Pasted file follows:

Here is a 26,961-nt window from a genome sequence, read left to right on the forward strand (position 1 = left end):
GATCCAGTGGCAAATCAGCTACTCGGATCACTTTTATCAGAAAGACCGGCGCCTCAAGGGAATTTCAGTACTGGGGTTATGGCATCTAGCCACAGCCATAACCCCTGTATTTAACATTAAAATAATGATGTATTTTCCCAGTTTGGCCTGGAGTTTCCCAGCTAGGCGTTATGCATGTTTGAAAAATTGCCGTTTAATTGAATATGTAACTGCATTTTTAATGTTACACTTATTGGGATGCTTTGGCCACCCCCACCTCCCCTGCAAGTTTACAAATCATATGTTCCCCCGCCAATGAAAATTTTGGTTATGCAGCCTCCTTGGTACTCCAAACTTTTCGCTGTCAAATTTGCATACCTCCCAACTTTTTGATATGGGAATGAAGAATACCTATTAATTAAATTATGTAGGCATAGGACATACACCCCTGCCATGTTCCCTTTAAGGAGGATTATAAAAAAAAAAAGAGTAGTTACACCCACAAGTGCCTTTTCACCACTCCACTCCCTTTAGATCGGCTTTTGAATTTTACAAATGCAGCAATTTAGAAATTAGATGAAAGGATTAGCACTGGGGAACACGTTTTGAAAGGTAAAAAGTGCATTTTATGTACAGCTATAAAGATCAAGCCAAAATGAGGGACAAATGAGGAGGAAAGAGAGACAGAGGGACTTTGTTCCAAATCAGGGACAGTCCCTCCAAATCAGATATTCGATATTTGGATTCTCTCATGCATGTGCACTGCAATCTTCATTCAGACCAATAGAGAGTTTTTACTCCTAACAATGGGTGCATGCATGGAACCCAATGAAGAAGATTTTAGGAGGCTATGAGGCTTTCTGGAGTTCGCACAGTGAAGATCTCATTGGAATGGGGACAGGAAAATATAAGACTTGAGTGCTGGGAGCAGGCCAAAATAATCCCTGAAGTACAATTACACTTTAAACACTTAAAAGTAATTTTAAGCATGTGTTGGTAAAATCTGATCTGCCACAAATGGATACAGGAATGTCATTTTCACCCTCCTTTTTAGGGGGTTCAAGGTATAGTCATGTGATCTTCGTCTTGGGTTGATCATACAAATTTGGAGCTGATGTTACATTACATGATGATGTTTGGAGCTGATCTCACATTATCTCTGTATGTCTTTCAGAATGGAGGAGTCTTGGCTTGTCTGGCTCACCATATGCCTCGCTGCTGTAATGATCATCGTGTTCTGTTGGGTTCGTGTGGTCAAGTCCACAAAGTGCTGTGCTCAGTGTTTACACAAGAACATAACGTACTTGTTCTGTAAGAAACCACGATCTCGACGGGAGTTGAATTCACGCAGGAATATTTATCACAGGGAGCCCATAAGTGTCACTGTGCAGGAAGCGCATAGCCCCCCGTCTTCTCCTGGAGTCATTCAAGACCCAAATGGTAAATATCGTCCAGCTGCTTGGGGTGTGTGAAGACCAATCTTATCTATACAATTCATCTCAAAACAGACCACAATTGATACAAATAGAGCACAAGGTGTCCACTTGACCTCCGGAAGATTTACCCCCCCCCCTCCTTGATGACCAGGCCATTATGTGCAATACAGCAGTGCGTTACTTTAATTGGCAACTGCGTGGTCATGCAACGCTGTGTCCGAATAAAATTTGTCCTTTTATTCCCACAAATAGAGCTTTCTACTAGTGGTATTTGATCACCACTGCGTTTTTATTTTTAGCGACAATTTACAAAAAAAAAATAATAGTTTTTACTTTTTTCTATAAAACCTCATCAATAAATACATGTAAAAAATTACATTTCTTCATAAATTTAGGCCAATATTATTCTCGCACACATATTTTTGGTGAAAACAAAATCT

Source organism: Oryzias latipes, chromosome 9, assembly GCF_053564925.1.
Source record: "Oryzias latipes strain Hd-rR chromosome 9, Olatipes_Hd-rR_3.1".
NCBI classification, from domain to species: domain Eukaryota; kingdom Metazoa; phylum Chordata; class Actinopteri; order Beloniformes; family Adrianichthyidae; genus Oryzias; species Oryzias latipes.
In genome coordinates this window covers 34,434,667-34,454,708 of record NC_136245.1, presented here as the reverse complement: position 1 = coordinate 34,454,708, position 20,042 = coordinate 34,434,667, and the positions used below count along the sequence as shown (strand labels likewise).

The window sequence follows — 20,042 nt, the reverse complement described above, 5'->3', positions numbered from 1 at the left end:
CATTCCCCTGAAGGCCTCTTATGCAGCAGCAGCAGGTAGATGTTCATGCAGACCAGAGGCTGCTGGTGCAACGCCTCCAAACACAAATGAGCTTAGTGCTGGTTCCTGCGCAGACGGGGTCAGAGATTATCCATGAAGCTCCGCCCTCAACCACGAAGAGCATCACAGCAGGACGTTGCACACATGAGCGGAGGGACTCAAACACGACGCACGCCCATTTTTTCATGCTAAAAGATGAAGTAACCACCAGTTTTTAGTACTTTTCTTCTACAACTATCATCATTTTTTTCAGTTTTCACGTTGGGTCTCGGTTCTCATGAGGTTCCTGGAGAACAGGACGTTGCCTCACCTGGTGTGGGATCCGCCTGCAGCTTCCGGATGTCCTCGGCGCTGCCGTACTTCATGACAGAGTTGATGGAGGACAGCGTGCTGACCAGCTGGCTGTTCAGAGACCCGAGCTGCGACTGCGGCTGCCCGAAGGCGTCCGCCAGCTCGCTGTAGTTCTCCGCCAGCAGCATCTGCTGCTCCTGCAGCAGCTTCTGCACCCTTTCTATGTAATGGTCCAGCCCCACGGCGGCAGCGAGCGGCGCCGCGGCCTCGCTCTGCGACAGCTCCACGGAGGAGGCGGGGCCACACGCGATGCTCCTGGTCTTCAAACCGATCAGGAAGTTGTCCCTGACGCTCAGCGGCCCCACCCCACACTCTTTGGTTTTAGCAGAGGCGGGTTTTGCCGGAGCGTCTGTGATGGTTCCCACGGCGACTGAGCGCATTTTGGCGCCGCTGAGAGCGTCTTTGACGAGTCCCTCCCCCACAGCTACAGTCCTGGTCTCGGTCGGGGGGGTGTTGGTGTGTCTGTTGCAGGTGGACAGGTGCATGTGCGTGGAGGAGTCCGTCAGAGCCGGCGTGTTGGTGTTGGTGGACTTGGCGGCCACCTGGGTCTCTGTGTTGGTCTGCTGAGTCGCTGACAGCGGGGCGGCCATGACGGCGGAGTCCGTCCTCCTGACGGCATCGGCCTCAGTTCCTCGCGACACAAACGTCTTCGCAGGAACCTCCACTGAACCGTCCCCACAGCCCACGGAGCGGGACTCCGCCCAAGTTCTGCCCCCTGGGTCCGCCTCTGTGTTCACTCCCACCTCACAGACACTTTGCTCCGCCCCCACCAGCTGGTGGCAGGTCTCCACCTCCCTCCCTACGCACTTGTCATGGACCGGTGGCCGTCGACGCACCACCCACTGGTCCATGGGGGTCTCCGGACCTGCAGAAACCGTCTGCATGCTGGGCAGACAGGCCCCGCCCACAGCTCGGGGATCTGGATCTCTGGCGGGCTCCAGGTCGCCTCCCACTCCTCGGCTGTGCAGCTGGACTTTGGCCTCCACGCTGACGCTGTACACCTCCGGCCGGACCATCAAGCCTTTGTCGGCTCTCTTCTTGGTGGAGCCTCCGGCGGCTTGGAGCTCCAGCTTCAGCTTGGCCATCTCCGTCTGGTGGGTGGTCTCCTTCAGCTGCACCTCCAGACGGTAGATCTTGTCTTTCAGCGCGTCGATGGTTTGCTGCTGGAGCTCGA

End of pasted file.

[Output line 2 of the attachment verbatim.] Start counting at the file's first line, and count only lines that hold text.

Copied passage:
GATCCAGTGGCAAATCAGCTACTCGGATCACTTTTATCAGAAAGACCGGCGCCTCAAGGGAATTTCAGTACTGGGGTTATGGCATCTAGCCACAGCCATAACCCCTGTATTTAACATTAAAATAATGATGTATTTTCCCAGTTTGGCCTGGAGTTTCCCAGCTAGGCGTTATGCATGTTTGAAAAATTGCCGTTTAATTGAATATGTAACTGCATTTTTAATGTTACACTTATTGGGATGCTTTGGCCACCCCCACCTCCCCTGCAAGTTTACAAATCATATGTTCCCCCGCCAATGAAAATTTTGGTTATGCAGCCTCCTTGGTACTCCAAACTTTTCGCTGTCAAATTTGCATACCTCCCAACTTTTTGATATGGGAATGAAGAATACCTATTAATTAAATTATGTAGGCATAGGACATACACCCCTGCCATGTTCCCTTTAAGGAGGATTATAAAAAAAAAAAGAGTAGTTACACCCACAAGTGCCTTTTCACCACTCCACTCCCTTTAGATCGGCTTTTGAATTTTACAAATGCAGCAATTTAGAAATTAGATGAAAGGATTAGCACTGGGGAACACGTTTTGAAAGGTAAAAAGTGCATTTTATGTACAGCTATAAAGATCAAGCCAAAATGAGGGACAAATGAGGAGGAAAGAGAGACAGAGGGACTTTGTTCCAAATCAGGGACAGTCCCTCCAAATCAGATATTCGATATTTGGATTCTCTCATGCATGTGCACTGCAATCTTCATTCAGACCAATAGAGAGTTTTTACTCCTAACAATGGGTGCATGCATGGAACCCAATGAAGAAGATTTTAGGAGGCTATGAGGCTTTCTGGAGTTCGCACAGTGAAGATCTCATTGGAATGGGGACAGGAAAATATAAGACTTGAGTGCTGGGAGCAGGCCAAAATAATCCCTGAAGTACAATTACACTTTAAACACTTAAAAGTAATTTTAAGCATGTGTTGGTAAAATCTGATCTGCCACAAATGGATACAGGAATGTCATTTTCACCCTCCTTTTTAGGGGGTTCAAGGTATAGTCATGTGATCTTCGTCTTGGGTTGATCATACAAATTTGGAGCTGATGTTACATTACATGATGATGTTTGGAGCTGATCTCACATTATCTCTGTATGTCTTTCAGAATGGAGGAGTCTTGGCTTGTCTGGCTCACCATATGCCTCGCTGCTGTAATGATCATCGTGTTCTGTTGGGTTCGTGTGGTCAAGTCCACAAAGTGCTGTGCTCAGTGTTTACACAAGAACATAACGTACTTGTTCTGTAAGAAACCACGATCTCGACGGGAGTTGAATTCACGCAGGAATATTTATCACAGGGAGCCCATAAGTGTCACTGTGCAGGAAGCGCATAGCCCCCCGTCTTCTCCTGGAGTCATTCAAGACCCAAATGGTAAATATCGTCCAGCTGCTTGGGGTGTGTGAAGACCAATCTTATCTATACAATTCATCTCAAAACAGACCACAATTGATACAAATAGAGCACAAGGTGTCCACTTGACCTCCGGAAGATTTACCCCCCCCCCTCCTTGATGACCAGGCCATTATGTGCAATACAGCAGTGCGTTACTTTAATTGGCAACTGCGTGGTCATGCAACGCTGTGTCCGAATAAAATTTGTCCTTTTATTCCCACAAATAGAGCTTTCTACTAGTGGTATTTGATCACCACTGCGTTTTTATTTTTAGCGACAATTTACAAAAAAAAAATAATAGTTTTTACTTTTTTCTATAAAACCTCATCAATAAATACATGTAAAAAATTACATTTCTTCATAAATTTAGGCCAATATTATTCTCGCACACATATTTTTGGTGAAAACAAAATCT